Our population is ageing and ageing rapidly. Old age is a very sensitive and fragile period in life where elderly people need extra care and comfort.
The elderly population in Sri Lanka reached 3.6 million in 2019. It is a time the elderly in our care are prone to accidents. Parents, relatives or those whom we give care to age. They require more and more help because they lose their natural ability to take care of themselves and most times growing old presents its challenges.
A United Nations Population Fund (UNFP) Population projections show that the proportion of Sri Lankans above the age of 60 years will increase from 14% in 2017 to 22% by the year 2037. The Asian Development Blog (ADB) highlights the fact that in the coming years our country will have more elderly citizens and fewer working-age people to care for them.
The report adds, in a few decades nearly 25 per cent, which is around one in four of the population in our country will be over 60 with the vulnerable 80-year-old and above population increasing quickly.
President Wickremesinghe is on record saying that by 2050, he believes this country would have overcome its financial problems. Unfortunately, for most of those already in their sixties and seventies, the solution will come far too late, as they would have suffered the worst of the present crisis and probably have died of it.
This is the problem. Today, thanks to the financial crisis and indebtedness, we are short of foreign currency even to purchase the basics. Though we have a limited stock of food supply, the present spell of dry weather has dictated the forthcoming harvest will not produce expected quantities of basic food, including rice and perhaps even vegetables.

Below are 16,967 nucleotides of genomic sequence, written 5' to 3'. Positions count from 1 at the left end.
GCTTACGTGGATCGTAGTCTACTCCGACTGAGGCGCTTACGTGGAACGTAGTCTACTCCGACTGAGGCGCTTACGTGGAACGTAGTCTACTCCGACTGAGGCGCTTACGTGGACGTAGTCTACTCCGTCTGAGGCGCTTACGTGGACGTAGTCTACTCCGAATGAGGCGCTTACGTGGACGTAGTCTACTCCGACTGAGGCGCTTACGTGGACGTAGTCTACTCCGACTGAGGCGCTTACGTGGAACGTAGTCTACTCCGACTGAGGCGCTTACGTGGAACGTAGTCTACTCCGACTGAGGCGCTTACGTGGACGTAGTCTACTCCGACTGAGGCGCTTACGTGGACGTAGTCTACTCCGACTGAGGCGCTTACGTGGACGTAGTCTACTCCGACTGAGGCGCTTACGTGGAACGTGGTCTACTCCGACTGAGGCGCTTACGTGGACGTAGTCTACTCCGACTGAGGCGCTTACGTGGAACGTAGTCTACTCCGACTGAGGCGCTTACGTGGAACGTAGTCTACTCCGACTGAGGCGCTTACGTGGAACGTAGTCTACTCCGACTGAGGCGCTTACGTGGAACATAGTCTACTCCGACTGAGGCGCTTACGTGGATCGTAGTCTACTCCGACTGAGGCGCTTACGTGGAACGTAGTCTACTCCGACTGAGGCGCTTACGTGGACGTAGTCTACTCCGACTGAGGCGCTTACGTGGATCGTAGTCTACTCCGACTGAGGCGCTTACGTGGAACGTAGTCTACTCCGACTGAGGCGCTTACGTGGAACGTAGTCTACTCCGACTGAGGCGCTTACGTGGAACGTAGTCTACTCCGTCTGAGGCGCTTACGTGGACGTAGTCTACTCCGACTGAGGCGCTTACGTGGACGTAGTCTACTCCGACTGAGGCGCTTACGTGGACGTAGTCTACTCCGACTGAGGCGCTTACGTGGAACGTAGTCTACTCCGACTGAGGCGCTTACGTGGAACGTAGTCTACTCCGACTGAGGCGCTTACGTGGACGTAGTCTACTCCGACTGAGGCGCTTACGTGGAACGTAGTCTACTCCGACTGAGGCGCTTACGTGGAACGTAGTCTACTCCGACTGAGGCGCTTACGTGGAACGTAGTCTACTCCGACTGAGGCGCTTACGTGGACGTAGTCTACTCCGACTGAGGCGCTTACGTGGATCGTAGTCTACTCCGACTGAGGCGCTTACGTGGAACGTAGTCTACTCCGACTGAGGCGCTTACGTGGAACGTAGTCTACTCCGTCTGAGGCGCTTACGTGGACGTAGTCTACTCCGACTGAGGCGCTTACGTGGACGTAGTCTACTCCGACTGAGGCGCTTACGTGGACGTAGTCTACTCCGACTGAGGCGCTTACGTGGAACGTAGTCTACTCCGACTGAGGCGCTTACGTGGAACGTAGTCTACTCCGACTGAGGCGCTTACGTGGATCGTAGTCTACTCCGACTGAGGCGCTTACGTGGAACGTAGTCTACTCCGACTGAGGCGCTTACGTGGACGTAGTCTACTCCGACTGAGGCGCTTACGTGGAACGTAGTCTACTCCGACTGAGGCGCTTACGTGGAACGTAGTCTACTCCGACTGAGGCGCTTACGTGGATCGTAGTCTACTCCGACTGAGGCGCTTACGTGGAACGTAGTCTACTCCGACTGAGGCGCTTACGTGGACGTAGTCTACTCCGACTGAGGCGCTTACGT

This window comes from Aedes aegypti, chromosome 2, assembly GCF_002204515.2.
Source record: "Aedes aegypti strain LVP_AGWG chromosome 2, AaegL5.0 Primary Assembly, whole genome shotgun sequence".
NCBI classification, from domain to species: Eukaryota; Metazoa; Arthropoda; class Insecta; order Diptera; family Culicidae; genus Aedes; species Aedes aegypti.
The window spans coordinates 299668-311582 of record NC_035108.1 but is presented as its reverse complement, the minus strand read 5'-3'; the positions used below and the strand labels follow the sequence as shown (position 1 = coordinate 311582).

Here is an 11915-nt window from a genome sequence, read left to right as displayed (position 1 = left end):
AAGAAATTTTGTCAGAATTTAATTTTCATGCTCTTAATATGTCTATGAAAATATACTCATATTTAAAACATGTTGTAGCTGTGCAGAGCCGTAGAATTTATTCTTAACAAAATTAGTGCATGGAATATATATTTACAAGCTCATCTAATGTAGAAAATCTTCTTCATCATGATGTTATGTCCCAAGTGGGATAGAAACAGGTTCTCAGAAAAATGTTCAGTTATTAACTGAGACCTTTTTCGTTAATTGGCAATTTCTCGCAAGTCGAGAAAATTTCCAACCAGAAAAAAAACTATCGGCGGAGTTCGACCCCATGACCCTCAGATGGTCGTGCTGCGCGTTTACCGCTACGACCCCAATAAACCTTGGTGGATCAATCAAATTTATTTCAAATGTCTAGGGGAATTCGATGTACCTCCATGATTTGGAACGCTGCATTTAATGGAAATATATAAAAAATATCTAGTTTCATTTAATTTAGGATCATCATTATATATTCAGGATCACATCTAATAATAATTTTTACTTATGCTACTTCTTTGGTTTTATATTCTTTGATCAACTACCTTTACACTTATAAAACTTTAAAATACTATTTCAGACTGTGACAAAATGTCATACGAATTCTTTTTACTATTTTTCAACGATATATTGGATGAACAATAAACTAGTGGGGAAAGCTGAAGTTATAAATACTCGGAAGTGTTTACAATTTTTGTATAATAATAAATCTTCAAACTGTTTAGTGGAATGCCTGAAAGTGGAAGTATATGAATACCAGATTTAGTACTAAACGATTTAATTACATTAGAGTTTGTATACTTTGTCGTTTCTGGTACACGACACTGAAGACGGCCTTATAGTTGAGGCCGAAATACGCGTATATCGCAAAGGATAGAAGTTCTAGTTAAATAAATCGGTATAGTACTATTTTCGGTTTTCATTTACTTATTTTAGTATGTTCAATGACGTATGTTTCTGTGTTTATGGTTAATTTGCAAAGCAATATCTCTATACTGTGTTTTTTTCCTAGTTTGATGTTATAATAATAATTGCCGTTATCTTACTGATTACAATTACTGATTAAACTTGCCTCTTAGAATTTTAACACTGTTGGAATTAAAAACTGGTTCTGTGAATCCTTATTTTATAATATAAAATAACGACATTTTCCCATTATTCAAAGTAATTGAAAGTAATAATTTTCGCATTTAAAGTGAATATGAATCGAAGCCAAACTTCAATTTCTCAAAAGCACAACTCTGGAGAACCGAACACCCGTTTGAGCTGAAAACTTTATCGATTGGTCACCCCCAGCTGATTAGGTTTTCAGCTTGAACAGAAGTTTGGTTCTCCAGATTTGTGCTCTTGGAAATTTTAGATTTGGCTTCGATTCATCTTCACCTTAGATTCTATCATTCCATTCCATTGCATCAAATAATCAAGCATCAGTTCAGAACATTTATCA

In turn, it will mean we will have to once again import the shortfall in production. Even presently, our export earnings including income from tourism, tea, rubber, and coconut will not be sufficient to meet import costs as well as to meet the requirement of repaying part of our external debt, which will also have to be met.
During a bygone era, elders were protected by the extended family system. However, today with the rise of the Capitalist economy, the extended family system is no more and the extended family of old has given way to the nuclear family.
Today the older generation is, for the most part, forced to depend on savings accumulated via government pension schemes and or the EPF/ETF pension funds.
To make matters worse, because of the financial meltdown, pension funds have fallen victim to the debt restructuring process and are among the worst affected. Interest rates of the fund have been drastically cut to meet creditor country requirements. Interest payments are now insufficient to meet the rising costs of living.
Moreover with ageing comes a variety of ailments that require medical treatment as well as costs of medicines. The present shortage of foreign currency has effectively prevented the import of sufficient stocks of drugs, making even those available, unaffordable.
In other words, the elderly will now have to depend on care homes, as they become increasingly unable to fend for themselves.
Countries like ours did not conquer or hold colonies but were the victims of the rapacious West. Therefore, unlike ‘developed’ Western countries, our social security systems are unable to cope with the changing demographics where a large section of our people come into a situation of being unable to look after themselves.
However, we cannot always be crying over the past. It is time to look after elder citizens.
The elders have done their share in helping build this country. It is now our turn to give back to those who have given so much.
Presently there are only a limited number of State-run care homes for elders. but they are unable to cope with the ever-increasing number of the elderly. There are also a number of private care homes already in existence. However, these homes are beyond the reach of a majority of the elderly.
Our government is bankrupt; it cannot by itself tackle the problems faced by an ageing population.
Can or will the Corporate Sector step up to help ease the need?
Disclaimer: Our ageing population amid the financial crisis - - Views expressed by writers in this section are their own and do not necessarily reflect Latheefarook.com point-of-view